Albert Nobbs review

This tale has been a labour of love for Glenn Close for 30 years. She played the title role on stage in 1982 and now finally brings it to the screen – and a most entertaining escapade it is too. Now in her mid 60s she looks odd but fascinating masquerading as a man in 19th century Ireland. Her raspy voice and buttoned up demeanour certainly convince her fellow staff at the hotel the character is now employed at. The servants all treat her with respect, and her professionalism in her waiter duties draw appreciation from the regular guests. But Mr Nobbs aches for love and to be set free.

Because the character is so repressed all the way through, we never get a chance to fully sympathise with her and invest in her dilemma. Close plays the role impeccably but she never comes across as fully real. We are drawn more to the two characters that shake up Nobbs' world. Wasikowska is the servant girl that he/she falls for, and this gifted young actress imbues her with just the right amount of unforced sweetness and intelligence. She exploits Nobbs for gifts that she can share with her lover, an uncouth wastrel deftly played by Johnson. But the standout turn comes from McTeer as a decorator, also pretending to be man, who is hired for a few days work at the hotel. Upon discovering that Nobbs is male she registers a sly and amusing knowingness that is delightful to watch. In the scenes with her lover when Nobbs comes to visit, McTeer is the butch half of the lesbian couple, but not aggressively so. The maleness she emanates is not overdone. It's a wonderful performance in all and a great shame that's it's been overlooked in some quarters.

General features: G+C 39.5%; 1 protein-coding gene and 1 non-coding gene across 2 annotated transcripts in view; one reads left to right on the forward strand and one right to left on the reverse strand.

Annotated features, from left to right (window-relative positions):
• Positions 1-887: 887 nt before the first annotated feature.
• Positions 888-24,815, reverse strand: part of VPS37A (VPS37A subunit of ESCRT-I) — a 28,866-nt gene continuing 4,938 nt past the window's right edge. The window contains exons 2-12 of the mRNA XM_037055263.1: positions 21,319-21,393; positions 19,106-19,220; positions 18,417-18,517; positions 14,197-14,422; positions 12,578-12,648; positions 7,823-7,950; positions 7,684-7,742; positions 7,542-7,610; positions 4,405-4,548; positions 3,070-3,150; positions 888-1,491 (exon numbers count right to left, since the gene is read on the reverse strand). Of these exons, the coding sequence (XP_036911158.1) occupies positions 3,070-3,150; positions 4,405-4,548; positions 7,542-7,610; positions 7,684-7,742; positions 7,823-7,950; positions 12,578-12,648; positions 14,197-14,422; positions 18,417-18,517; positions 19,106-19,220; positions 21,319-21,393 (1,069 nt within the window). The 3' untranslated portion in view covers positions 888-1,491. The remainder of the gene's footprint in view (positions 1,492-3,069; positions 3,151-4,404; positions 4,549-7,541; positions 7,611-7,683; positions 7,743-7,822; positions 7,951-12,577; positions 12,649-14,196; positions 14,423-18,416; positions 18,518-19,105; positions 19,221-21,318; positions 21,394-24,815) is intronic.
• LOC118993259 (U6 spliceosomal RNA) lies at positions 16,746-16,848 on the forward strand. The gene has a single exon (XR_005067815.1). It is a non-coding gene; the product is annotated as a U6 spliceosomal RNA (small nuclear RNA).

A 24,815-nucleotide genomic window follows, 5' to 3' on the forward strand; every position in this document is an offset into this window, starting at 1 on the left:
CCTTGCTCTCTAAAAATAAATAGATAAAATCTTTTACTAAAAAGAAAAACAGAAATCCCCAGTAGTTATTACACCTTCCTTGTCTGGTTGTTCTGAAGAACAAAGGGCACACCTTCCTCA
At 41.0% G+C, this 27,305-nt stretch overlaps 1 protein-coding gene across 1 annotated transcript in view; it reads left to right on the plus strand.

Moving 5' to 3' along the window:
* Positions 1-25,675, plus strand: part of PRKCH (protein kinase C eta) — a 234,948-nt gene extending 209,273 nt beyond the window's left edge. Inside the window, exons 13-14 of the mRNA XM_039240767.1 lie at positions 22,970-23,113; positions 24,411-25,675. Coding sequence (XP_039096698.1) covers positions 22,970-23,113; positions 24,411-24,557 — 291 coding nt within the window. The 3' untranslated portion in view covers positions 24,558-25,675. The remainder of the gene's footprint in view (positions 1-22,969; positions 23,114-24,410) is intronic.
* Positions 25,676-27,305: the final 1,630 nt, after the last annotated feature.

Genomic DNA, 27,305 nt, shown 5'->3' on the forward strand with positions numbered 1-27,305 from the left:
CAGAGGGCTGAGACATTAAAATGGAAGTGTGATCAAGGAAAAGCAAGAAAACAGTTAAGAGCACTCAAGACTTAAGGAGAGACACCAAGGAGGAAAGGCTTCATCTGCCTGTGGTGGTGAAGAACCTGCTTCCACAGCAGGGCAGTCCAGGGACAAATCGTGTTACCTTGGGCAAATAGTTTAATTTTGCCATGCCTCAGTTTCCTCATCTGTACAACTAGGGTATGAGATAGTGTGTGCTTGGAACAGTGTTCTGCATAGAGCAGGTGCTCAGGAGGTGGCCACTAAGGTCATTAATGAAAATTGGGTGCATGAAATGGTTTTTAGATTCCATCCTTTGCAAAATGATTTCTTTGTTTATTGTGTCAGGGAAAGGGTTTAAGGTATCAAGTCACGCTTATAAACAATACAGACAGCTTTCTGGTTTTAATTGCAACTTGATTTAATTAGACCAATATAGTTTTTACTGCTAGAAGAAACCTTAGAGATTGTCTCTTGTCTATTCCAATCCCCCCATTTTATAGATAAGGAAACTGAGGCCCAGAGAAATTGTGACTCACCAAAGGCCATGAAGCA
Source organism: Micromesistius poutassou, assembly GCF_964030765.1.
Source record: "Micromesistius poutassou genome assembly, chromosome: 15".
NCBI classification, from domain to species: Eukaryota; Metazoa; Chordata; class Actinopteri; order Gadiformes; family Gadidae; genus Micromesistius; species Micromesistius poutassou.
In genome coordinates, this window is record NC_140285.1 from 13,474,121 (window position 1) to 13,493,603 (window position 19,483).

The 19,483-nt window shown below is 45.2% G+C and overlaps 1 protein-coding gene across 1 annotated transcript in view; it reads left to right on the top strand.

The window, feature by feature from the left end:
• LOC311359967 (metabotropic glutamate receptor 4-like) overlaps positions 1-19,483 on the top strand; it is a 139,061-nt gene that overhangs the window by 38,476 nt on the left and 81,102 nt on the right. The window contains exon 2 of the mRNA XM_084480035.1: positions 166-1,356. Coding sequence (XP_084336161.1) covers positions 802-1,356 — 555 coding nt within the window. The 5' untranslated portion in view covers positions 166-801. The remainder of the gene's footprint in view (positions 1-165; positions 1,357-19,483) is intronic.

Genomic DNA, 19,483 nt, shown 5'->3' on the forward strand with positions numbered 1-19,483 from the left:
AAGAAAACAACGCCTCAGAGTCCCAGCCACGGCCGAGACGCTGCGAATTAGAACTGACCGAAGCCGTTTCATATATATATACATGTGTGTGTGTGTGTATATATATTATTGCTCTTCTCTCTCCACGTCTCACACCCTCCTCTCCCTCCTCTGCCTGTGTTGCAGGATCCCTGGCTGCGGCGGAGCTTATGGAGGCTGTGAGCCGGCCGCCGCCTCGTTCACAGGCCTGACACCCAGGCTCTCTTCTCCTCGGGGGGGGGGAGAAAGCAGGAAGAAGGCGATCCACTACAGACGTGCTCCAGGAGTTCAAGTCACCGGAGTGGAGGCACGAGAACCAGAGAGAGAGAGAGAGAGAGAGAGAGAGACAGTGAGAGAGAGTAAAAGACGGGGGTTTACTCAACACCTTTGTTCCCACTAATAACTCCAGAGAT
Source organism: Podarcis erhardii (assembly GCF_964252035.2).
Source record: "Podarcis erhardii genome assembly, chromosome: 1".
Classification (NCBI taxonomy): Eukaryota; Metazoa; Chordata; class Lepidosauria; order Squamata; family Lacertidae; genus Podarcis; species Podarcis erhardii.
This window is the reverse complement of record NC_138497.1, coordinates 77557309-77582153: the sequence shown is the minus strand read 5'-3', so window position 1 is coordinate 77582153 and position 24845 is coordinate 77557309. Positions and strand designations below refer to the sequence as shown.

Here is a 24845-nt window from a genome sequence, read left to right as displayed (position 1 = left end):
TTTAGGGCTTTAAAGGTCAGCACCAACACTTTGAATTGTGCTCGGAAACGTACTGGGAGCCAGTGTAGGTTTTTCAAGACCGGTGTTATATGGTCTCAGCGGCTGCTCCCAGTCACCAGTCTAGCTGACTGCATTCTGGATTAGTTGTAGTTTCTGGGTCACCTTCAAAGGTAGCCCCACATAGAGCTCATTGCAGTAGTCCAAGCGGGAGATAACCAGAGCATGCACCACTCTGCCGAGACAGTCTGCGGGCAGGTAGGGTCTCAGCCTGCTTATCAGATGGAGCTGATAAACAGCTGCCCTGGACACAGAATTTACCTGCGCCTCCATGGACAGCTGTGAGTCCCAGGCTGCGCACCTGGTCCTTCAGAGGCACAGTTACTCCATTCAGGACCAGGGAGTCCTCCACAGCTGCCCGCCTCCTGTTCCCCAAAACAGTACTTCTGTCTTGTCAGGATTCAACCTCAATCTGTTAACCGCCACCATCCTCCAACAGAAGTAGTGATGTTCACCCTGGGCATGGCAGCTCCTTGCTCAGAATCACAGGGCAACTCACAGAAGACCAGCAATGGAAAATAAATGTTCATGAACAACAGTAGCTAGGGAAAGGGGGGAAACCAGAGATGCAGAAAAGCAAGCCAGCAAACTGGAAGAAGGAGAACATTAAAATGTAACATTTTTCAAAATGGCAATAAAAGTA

As has the movie itself. While it certainly strains credibility it is however a most beautifully delivered affair that is funny, touching and rewarding. The fine cast are all first rate, including sterling support from Collins and Gleason. Production values are top notch and the script well written, the pacing never frantic nor cautious. It's a tender effort done with class and care. Thoroughly enjoyable and warmly recommended.

Albert Nobbs at IMDb

Stuart O'Connor is the Managing Editor of Screenjabber, the movie review website he co-founded with Neil Davey far too many years ago. He likes all genres, as long as the film is good (although he does enjoy the occasional bad "guilty pleasure"), and drinks way too much coffee.

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